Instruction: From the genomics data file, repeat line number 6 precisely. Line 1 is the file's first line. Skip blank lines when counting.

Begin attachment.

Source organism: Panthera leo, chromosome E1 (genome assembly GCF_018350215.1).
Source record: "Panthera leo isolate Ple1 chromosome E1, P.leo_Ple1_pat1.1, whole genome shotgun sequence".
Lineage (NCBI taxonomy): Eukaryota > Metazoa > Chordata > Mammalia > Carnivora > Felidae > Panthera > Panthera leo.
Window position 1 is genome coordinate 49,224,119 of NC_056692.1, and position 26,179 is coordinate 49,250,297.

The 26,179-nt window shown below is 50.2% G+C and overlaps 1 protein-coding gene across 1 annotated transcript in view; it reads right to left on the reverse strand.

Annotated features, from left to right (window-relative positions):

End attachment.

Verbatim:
Annotated features, from left to right (window-relative positions):